Find the Way to Your Customer’s Heart: Meet Jim Tincher

There is no doubt that finding a way to a customer’s heart is a goal almost every business pursues. After reading this interview, you will be one step closer to reach it. The reason for this is that today’s blog post is dedicated to Jim Tincher, an internationally recognized customer experience expert (CCXP), journey mapper, author, speaker, and entrepreneur.

Moreover, Jim led customer experience programs at Best Buy and UnitedHealth Group before launching his innovative CX consultancy, Heart of the Customer. The firm now helps start-ups to Fortune 100 organizations optimize journeys, drive organizational change, and improve customer loyalty and business outcomes.

Finally, CustomerThink, SupportBee, Feedspot, Influencer Marketing, Engati, Hiver, and LitmusWorld have all named Jim a customer experience influencer to follow. So, let’s delve into Jim Tincher’s valuable insights concerning customer experience and check this interview right away!

Jim Tincher Photograph


Heart of the Customer: extraordinary cases and metrics to measure unique customer relationships

Q: Above all, I would like to talk a bit about your company, Heart of the Customer. It helps other companies of all sizes to increase their customer engagement. So, what was the most extraordinary case you have ever dealt with?

The first thing that comes to mind is our work with Dow, helping them understand their customer journey. It was a massive undertaking that had us working with teams and conducting workshops in four regions around the world: Europe, South America, Asia, and here in the US. Senior leadership flew in from all over the globe. The insights generated in our work and the workshops we conducted helped Dow make dramatic moves to improve their customer journey, with correspondingly dramatic results. A multinational chemical corporation probably isn’t the first that comes to mind when you think of customer experience (CX), but their commitment and effort have been outstanding.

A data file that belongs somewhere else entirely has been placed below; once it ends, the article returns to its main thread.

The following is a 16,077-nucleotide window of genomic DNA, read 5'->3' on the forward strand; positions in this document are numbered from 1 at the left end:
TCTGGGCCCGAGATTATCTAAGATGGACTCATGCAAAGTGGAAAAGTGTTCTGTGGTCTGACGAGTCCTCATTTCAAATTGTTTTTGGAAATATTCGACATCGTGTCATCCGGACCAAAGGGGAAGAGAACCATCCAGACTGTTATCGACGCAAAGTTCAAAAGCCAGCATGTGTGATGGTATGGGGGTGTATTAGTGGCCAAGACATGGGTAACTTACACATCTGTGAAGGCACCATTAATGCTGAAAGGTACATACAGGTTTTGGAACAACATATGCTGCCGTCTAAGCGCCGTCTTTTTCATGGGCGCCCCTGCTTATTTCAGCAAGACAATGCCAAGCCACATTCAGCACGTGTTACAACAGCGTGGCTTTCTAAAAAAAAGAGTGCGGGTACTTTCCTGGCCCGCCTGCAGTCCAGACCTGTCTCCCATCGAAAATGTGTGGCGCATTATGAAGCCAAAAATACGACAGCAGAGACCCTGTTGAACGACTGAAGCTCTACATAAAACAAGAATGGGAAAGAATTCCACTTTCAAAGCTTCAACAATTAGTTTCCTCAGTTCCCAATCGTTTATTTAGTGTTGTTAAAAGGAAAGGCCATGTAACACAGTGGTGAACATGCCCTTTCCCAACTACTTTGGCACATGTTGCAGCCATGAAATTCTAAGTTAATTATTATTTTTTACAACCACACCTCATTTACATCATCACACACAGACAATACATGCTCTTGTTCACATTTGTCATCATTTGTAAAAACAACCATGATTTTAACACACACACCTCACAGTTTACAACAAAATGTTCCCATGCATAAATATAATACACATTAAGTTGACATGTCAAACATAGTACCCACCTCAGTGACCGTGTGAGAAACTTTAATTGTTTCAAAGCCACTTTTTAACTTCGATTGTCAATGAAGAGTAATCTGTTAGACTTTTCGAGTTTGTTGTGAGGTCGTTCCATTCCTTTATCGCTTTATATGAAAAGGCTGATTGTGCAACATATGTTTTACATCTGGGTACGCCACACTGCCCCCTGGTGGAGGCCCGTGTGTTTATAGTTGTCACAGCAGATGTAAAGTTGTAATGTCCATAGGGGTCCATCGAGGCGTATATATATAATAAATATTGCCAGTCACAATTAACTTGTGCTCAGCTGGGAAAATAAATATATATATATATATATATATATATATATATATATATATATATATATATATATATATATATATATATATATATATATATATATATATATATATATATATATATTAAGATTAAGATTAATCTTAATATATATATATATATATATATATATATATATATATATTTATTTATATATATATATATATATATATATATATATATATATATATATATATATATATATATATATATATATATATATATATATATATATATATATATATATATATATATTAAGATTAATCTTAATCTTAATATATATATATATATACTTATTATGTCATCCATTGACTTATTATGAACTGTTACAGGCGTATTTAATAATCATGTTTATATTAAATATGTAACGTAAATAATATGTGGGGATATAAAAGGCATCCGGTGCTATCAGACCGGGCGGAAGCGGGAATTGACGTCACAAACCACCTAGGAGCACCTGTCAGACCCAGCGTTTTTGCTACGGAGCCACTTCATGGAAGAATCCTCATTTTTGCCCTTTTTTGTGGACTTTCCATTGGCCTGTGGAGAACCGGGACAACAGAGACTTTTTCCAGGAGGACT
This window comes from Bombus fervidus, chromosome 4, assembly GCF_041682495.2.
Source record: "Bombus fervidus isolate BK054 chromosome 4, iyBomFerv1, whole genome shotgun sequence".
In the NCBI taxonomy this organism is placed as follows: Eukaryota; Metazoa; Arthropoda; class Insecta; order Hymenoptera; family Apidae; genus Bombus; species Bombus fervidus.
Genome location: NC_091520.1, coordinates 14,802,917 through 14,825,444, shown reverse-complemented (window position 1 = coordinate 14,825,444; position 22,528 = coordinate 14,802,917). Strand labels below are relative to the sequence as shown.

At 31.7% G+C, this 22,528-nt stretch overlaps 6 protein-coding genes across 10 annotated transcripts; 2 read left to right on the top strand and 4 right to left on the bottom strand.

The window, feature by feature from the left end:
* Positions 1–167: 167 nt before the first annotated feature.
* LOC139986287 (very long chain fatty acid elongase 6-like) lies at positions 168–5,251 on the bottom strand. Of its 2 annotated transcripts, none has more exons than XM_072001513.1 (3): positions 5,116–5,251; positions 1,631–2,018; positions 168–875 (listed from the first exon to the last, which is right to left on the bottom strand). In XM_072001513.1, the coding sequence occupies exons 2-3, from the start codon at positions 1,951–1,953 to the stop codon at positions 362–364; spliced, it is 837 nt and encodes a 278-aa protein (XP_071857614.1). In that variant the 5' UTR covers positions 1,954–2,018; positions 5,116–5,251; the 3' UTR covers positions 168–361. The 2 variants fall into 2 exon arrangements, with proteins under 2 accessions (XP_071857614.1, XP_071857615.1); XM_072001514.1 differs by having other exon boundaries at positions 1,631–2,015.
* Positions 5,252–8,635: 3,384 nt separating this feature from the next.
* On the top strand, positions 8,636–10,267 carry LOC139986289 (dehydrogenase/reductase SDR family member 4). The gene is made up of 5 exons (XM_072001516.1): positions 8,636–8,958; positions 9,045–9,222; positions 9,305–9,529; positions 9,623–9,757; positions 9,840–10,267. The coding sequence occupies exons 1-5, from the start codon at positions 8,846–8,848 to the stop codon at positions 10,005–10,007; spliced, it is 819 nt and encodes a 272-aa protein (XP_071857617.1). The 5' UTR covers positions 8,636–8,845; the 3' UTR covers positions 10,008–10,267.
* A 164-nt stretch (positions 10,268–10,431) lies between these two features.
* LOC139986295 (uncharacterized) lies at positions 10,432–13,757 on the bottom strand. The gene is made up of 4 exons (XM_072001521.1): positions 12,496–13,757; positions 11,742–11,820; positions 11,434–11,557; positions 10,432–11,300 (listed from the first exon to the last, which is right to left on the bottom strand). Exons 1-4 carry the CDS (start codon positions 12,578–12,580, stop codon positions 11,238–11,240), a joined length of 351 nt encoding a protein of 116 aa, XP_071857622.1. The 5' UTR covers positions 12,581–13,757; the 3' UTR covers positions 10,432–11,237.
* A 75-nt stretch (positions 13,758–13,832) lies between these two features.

Q: Also, Heart of the Customer helps companies to determine the metrics that matter to measure unique customer relationships. Can you elaborate on this a bit? What are the metrics with the help of which unique customer relationships can be measured?

I can tell you that it’s not NPS. Surveys are, at best, diagnostic tools. The most valuable data on customer behaviour is going to vary from industry to industry and company to company. Directly or indirectly, it’s going to point to either an increase in revenue or a reduction in costs. It might be on-time orders, second support calls, or any number of other things. I go into more detail on that in this post.

Unique customer relationships can be measured by on-time orders, second support calls, or any number of other things.

Logo of Heart of the Customer


Learn from the expert: Jim Tincher’s insights into customer experience and service

How to improve customers’ experience

Q: The Blog section of the Heart of the Customer webpage is full of articles with useful customer experience tips. Can you name your personal top-3 pieces of advice to improve the customers’ experience?

I’d say these three blog posts have some of the richest, most useful tips and insights:

Customer Journey Maps: The Top 10 Requirements

An Effortless Experience Isn’t Enough

CX Needs Change Management (this is the introduction of a nine-part series).

How to understand your customers better

Q: You are a nationally recognized customer experience expert, and, as the bio section on the Heart of the Customer webpage says, you “see the world through the eyes of customers.” What is an effective way to adopt this approach? Give the top three pieces of advice to managers on how to understand their customers better?